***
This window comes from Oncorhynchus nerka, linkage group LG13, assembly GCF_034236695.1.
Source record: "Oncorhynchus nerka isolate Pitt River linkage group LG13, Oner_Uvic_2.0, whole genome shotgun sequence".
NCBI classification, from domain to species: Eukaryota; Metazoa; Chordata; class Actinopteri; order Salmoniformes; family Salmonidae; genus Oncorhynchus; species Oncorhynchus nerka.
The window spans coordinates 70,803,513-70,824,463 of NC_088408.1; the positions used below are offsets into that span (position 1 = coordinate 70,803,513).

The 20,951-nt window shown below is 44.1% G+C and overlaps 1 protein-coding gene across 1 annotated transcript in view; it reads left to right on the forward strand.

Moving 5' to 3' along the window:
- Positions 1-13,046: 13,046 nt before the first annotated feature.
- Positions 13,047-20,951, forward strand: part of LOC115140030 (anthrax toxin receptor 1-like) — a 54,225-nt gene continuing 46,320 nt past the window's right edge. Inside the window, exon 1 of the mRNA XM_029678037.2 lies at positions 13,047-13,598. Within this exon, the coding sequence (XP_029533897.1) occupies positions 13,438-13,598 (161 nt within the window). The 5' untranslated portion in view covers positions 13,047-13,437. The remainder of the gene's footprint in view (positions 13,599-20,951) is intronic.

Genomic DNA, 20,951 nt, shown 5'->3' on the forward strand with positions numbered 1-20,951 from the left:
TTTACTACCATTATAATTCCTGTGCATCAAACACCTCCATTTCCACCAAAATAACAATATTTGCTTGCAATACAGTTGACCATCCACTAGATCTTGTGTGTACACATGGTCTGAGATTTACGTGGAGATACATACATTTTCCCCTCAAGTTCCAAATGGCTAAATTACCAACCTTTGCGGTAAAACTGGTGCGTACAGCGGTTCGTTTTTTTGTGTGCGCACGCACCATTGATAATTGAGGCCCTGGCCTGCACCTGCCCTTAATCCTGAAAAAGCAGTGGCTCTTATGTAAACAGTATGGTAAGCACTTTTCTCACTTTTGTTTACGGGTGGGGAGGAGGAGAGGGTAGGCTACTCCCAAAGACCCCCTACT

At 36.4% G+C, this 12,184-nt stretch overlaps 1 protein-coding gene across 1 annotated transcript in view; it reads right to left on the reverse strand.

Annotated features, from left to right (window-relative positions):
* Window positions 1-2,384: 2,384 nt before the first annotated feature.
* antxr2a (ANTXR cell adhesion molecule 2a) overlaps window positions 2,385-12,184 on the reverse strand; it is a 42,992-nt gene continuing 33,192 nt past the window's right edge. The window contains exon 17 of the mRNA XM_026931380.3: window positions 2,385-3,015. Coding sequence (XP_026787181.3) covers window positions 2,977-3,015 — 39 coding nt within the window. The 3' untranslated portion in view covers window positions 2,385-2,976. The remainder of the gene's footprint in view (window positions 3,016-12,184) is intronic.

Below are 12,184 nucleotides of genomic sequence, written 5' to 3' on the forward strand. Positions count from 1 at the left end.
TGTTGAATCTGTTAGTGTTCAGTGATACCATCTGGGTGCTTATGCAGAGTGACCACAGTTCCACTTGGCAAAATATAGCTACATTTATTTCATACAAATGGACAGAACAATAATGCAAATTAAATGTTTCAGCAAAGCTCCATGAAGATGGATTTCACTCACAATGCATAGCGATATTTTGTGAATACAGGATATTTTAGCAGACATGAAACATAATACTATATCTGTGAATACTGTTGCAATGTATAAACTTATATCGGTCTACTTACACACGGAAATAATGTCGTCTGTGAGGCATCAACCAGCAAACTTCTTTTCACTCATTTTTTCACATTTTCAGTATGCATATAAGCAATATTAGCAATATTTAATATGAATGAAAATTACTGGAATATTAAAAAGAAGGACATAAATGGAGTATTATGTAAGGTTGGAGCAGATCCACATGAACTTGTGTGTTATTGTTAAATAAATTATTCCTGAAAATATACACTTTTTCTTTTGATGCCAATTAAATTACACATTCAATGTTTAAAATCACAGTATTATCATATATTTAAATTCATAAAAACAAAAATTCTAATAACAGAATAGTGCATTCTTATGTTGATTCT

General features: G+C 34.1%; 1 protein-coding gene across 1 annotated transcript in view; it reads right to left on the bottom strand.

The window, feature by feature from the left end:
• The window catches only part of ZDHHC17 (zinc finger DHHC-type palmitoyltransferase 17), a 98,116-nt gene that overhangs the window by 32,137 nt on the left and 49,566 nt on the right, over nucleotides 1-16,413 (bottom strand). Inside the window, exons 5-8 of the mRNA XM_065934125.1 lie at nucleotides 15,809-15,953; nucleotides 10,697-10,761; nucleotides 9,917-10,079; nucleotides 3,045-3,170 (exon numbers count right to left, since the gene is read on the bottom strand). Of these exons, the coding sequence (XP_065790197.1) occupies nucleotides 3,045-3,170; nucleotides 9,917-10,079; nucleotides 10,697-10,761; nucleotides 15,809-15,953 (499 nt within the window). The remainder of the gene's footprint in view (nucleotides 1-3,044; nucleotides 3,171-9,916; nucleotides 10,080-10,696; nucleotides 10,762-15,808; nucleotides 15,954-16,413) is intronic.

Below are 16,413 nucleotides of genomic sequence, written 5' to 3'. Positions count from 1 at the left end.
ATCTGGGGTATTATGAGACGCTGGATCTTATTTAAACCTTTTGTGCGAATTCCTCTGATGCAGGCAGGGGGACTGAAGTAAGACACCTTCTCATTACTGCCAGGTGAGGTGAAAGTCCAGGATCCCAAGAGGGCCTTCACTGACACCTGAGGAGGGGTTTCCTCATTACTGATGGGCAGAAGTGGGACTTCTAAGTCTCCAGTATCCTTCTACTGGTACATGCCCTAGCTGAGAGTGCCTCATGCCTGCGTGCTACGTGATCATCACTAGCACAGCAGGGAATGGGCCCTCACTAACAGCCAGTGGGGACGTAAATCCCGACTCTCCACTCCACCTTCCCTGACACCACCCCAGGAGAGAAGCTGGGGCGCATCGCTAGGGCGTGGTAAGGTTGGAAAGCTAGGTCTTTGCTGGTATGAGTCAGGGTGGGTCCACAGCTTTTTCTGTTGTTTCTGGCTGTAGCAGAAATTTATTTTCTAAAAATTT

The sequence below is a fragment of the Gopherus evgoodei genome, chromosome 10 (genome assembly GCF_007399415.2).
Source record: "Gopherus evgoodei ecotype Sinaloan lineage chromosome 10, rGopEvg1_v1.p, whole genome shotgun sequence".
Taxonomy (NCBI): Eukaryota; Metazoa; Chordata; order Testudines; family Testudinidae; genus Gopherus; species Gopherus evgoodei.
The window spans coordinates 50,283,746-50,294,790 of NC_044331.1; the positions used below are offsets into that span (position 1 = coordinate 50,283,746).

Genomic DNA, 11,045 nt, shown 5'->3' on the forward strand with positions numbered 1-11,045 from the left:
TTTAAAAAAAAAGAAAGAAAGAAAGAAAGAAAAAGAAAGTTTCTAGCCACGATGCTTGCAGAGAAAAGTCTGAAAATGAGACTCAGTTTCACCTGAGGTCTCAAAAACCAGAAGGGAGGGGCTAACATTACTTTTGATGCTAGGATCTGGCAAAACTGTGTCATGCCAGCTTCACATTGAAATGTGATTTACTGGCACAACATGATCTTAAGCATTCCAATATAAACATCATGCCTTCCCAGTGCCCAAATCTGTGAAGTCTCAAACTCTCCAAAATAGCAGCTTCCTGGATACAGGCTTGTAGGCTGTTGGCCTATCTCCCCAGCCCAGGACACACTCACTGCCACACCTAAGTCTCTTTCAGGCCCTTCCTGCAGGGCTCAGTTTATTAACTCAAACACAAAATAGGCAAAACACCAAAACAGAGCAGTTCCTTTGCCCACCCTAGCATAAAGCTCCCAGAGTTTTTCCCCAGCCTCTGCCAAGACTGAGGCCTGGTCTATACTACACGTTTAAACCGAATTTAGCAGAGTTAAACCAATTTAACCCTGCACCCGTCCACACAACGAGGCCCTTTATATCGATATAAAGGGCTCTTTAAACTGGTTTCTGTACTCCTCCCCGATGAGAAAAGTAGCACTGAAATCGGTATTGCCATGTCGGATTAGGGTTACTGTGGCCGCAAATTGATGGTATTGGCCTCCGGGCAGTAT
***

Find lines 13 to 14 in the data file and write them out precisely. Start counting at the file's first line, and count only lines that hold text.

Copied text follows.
* Window positions 1-2,384: 2,384 nt before the first annotated feature.
* antxr2a (ANTXR cell adhesion molecule 2a) overlaps window positions 2,385-12,184 on the reverse strand; it is a 42,992-nt gene continuing 33,192 nt past the window's right edge. The window contains exon 17 of the mRNA XM_026931380.3: window positions 2,385-3,015. Coding sequence (XP_026787181.3) covers window positions 2,977-3,015 — 39 coding nt within the window. The 3' untranslated portion in view covers window positions 2,385-2,976. The remainder of the gene's footprint in view (window positions 3,016-12,184) is intronic.